Hydraulis : The Ancient Hydraulis and its Reconstruction

The hydraulis is the first keyboard musical instrument in the history and the ancestor of the later church organ. It consisted of one or more sets of metal pipes of different sizes, which were supplied with air at constant pressure by a hydraulic mechanical device and activated, so as to produce sound, by special keys. The Hydraulis was a simple but ingenious structure, which demonstrates the high level of technological thought, developed in the ancient Greek world. According to the ancient accounts of Athenaeus, of Philon of Byzantium and, indirectly, of Vitruvius, the Hydraulis was invented by the famous engineer Ctesibius, who lived in Alexandria in the third century BC. Apart from the many interesting ancient references to the hydraulis, two detailed descriptions have survived: that of Vitruvius (De Architectura x, 8) and Heron of Alexandria (Pneumatica, I, 42). These descriptions deal primarily with the mechanical device by which the instrument was supplied with air, and its key mechanism.

The hydraulis, after its invention, spreads quickly in the Hellenistic and Roman world. In Rome, it was played in theatres, festivals and even in the amphitheaters, and became the favorite instrument of the ruling class and of emperors such as Nero, Ancient references to the hydraulis and the many depictions of it reveal that the instrument was constructed in numerous types which varied in size, sound and number of pipes.

Little by little instruments began to appear in which the hydraulic mechanism was replaced by bellows. By the early third century AD, the two types must have been almost equally represented. After the late fifth century AD, with the collapse of the Western Empire beneath the barbarian invasions, the organ disappeared in Western Europe. It lived on in the East, however, in the Byzantine Empire, whose capital was now Constantinolpe. By this time, the bellows organ had prevailed. At the Imperial court in Constantinople, the organ was a symbol of prestige, playing music at public festivals and during the visit of foreign quests, in order to impress them. The Emperor Constantine Porphyrogennetos (912-959) formally established the organ in court protocol and decreed that it was to play at parades and during specific ceremonies in the Great Palace and the Hippodrome. In 757, the Emperor Constantine II Copronymos sent an organ as a gift to Pepin the Short, King of the Franks and father of Charlemange. Over time, the organ became part of the musical tradition of the West, was accepted by the Catholic Church, and developed into the church organ familiar to us today. In Byzantium, it remained in use but was confined to the Imperial Palace. After the fall of Constantinople to the Turks in 1453, it disappeared.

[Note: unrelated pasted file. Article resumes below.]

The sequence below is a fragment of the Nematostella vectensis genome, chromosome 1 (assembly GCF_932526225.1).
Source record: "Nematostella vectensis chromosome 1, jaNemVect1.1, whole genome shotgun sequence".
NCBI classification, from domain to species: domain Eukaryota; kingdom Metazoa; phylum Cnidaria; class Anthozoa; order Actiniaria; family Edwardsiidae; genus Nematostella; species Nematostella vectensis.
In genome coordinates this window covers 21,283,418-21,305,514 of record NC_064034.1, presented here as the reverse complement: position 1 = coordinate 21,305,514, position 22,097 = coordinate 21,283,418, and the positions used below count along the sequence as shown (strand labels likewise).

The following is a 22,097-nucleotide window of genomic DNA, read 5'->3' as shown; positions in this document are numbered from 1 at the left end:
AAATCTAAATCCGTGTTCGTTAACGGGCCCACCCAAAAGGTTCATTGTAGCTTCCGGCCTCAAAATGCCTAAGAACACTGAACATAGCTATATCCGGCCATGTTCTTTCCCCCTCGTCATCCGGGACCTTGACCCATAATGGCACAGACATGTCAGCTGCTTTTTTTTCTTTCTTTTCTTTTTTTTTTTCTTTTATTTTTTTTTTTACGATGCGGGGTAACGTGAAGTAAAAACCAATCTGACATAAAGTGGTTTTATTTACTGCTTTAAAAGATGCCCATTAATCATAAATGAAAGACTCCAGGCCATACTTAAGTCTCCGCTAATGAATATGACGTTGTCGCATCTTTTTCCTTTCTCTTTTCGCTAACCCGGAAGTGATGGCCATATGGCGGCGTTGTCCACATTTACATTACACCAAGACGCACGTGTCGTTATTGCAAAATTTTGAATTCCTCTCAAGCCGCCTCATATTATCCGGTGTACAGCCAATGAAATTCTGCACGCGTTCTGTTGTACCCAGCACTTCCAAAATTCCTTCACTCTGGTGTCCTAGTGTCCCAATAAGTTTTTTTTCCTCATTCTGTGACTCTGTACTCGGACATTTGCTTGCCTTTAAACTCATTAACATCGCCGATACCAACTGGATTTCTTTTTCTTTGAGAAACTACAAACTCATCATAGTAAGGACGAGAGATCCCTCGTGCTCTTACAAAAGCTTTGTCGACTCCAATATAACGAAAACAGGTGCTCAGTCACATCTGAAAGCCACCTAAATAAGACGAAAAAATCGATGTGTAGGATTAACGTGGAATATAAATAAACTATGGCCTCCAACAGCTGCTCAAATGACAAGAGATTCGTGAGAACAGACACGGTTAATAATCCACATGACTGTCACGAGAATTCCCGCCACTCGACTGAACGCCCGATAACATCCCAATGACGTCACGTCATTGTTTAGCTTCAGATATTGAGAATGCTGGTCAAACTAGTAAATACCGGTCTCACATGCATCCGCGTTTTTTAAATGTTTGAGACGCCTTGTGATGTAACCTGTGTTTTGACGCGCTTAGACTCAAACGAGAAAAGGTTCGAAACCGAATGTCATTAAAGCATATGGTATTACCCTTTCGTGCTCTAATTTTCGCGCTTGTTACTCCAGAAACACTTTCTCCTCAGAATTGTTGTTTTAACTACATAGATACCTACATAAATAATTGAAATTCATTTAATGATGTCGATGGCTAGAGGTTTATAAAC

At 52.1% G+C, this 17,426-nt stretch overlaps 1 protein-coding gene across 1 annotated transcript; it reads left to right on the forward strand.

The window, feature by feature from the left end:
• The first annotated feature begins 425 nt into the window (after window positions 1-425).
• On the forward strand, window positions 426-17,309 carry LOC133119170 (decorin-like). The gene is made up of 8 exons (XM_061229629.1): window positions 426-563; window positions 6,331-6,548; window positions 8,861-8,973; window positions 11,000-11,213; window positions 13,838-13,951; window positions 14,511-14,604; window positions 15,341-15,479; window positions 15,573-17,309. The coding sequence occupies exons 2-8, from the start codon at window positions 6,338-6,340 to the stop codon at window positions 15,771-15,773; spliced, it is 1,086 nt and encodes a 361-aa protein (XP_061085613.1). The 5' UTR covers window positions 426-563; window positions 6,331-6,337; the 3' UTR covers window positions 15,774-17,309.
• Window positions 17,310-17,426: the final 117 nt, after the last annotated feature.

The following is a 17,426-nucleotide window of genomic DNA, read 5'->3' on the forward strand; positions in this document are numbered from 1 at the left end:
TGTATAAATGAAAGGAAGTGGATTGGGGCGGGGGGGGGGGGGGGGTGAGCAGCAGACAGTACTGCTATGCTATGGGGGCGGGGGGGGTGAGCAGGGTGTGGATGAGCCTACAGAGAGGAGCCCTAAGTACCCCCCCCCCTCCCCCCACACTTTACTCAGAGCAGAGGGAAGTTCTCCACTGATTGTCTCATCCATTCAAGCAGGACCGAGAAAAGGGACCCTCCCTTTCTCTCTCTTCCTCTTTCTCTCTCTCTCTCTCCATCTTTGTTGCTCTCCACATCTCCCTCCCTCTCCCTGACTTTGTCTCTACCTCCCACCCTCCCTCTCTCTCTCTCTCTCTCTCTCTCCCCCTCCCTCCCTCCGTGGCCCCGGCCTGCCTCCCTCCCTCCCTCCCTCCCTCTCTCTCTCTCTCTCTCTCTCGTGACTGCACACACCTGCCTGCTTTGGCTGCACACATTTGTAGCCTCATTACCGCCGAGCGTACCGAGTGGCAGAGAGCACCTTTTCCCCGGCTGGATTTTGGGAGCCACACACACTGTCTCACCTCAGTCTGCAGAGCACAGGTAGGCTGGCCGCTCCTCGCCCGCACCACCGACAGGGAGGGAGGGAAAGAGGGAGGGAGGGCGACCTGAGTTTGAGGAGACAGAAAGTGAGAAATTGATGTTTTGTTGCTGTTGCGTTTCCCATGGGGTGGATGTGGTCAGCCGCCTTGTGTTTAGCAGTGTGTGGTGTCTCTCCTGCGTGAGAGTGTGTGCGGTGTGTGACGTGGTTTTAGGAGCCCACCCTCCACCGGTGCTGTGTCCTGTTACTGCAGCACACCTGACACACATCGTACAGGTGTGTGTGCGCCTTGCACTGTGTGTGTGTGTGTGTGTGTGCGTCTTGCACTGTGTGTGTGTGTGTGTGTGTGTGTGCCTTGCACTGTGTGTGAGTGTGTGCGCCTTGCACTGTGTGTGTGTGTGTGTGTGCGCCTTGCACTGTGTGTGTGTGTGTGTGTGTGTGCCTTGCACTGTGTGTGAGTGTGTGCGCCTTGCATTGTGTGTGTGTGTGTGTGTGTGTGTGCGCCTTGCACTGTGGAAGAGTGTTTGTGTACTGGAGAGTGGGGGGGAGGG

In August 1992, during excavations at the site of ancient Dion (at the foot of Mt Olympus) the archaeologist Professor Dimitris Pantermalis of the University of Thessaloniki and his associates discovered the upper parts of an instrument consisting of a set of bronze pipes and a horizontal metal base-plate with decorative motifs. Professor Pantermalis dates the find to the first century BC. In early 1995, the European Cultural Center of Delphi (ECCD), in consultation with Professor Pantermalis and with the support of the Ministry of Culture, initiated a research project for reconstruction of the Dion hydraulis.

In order to reconstruct the hydraulis, all the ancient sources mentioning the instrument were studied in detail, research was conducted into the ancient Greek musical scales, and the use and manufacture of various materials in antiquity (metal, wood, leather, welding, rivets, screw, etc) were investigated. The problems facing the research team during reconstruction were of three kinds, concerning: a) the hydraulic mechanism, b) the key mechanism, and c) the pipes. In connection with the first two problems, the text of Hero was used as a particular starting-point and regarding the pipes the archaeological find was of great importance. The reconstruction project was completed in July 1999 and the presentation in Japan is the first public appearance of the hydraulis in modern times.

Since then our hydraulis has obtained its own dynamics. It has become subject to curiosity and admiration. Invitations pour in from many countries of the world. The hydraulis tours playing music, amazing and fascinating its audience. Up to this moment, over a hundred reports and articles in greek and foreign newspapers and magazines have been written.

 

Ancient Representation of the Hydraulis.

 

The final reconstruction of
the Hydralis of Dion .

 

The Hydraulis - Keyboard and pipes.

 

The Hydraulis - intermediate model.

The Hydraulis of Dion: the arcaeological finds.

Church Organ.